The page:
Health Select Committee weighs in to debate on social care

There was a time when a Health Select Committee report on social care would barely quicken the pulse of anyone other than sector insiders and the policy commentariat. But as the troubled Health and Social Care Bill returns to the House of Lords, and with the government's response to the Dilnot report on social care funding weeks away, the Committee under its current chair has form, so its latest report will be subject to forensic scrutiny.

The Committee adds its own authoritative weight to the well-documented arguments on the deficiencies of the current system and wastes no time in pinning its colours to the mast of 'a well-funded, fully integrated system of care, support, health, housing and other services, not just to provide high-quality support for individuals, carers and families, but also to provide good value to the exchequer and the taxpayer'. It echoes much of the thinking in our recent report with the Nuffield Trust for the NHS Future Forum.

A striking feature of the report is that it quickly moves beyond simply defining the problem to advancing some specific and ambitious solutions. It calls for the creation of integrated local commissioning for services for older people; the adoption of a single outcomes framework instead of the three existing separate ones; and for the government to act on the Dilnot Commission recommendations and address the funding gap in social care (clearly unimpressed by the apparent assertion by the care services minister that said gap did not exist). It is good to see housing – a much-neglected component of the health and care spectrum – get some airtime thanks to the evidence of the National Housing Federation and others. And the Committee has overcome its earlier scepticism about health and wellbeing boards by emphasising their role in promoting integration, an emerging finding from our own research.

But some places have made good progress in developing integrated commissioning, only to see their efforts threatened by PCT clustering. This illustrates just how hard it will be to achieve genuine integration in a hostile climate of complex organisational change. And while the Committee is right that local integration should be mirrored nationally by the government 'regularly rebalancing spending across health, housing and care services', this will be hugely difficult when social care spending (£8 billion) is just a tiny sliver of all public spending on older people (£145 billion) and there is no spending review in sight.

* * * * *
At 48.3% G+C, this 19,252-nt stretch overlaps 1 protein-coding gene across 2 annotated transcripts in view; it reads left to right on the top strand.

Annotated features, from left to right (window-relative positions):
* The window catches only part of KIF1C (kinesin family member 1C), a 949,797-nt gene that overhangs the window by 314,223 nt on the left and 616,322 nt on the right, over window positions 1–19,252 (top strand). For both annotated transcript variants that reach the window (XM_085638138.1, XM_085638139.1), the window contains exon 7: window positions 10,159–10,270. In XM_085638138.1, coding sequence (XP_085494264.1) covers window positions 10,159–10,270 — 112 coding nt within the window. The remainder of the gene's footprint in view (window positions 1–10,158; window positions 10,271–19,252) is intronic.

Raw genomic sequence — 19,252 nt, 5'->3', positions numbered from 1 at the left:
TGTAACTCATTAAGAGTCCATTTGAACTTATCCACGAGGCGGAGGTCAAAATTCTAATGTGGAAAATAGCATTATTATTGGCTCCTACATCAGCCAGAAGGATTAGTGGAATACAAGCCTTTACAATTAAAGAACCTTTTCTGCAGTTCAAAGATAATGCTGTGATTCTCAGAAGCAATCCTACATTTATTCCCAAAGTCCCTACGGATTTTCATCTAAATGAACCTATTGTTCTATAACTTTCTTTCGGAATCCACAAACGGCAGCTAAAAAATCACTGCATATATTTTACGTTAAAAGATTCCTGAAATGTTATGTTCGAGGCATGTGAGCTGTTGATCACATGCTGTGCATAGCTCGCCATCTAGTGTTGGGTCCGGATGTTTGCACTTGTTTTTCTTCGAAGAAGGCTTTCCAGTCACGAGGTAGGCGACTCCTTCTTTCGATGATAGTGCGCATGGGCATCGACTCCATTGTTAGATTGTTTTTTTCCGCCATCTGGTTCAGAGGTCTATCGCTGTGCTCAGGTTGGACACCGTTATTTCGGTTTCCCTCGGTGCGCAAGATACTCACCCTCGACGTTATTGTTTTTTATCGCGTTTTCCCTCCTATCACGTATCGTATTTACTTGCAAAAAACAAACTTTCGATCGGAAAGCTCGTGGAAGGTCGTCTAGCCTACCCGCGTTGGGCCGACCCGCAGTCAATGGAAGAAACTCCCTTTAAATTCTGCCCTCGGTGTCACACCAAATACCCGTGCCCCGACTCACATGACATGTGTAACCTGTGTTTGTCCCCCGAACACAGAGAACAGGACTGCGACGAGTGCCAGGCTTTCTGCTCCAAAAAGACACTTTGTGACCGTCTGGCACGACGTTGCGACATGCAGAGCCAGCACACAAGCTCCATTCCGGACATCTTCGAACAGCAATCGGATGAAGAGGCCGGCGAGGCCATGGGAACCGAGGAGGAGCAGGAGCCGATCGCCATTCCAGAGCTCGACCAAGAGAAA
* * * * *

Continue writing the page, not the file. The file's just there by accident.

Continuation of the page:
A further challenge is the social care funding gap and finding a fair way of sharing the rising costs of an ageing population – something politicians could not agree about during the economic good times. The Dilnot Commission has offered a sensible and widely supported framework to move this forward, but finding the money demands tough trade-offs that cast dark political shadows.

These are long-term challenges that will endure long beyond the topical controversy about the NHS reforms. Everyone agrees that to meet the needs of an ageing population and to transform the experience of people with long-term conditions, integrated care is vital. It should be given the same priority over the next decade as NHS waiting times was given over the last. The social care White Paper expected in the spring offers a great opportunity to move beyond warm words and set out a compelling case for change.

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Comments

#1056 Vinesh Kumar
Programme Manager - integration
London Borough of Redbridge

Richard, I am concerned about the 'payment by results' mechanism in acute settings and the perverse incentives through tariffs on bed usage etc...and even in light of overwhelming evidence about how older people could avoid being in acute settings and be supported in community settings in a cost-effective manner, there is no clear directive in terms of Integration, for example on what the Commissioning Support Organisations (CSO) should be looking at in terms of integrated care in their local area and recommending to CCGs and the strengthened role of H&W boards regarding Integration from DH (Strategic rather than a facilitative role) although King's fund and NHS Future Forum (and now the 14th Report) having given Integration a greater and clear profile.

I am not too optimistic about the forthcoming Social Care White paper's reference to Integration. Even if there is specific reference, what is expected from the NHS side??

I am reminded of this quote from the dramatist, Eugene Ionesco:
'Its not the answer that enlightens, but the question'....I think this time, the answer from DH needs to enlighten and empower us...about Integration!

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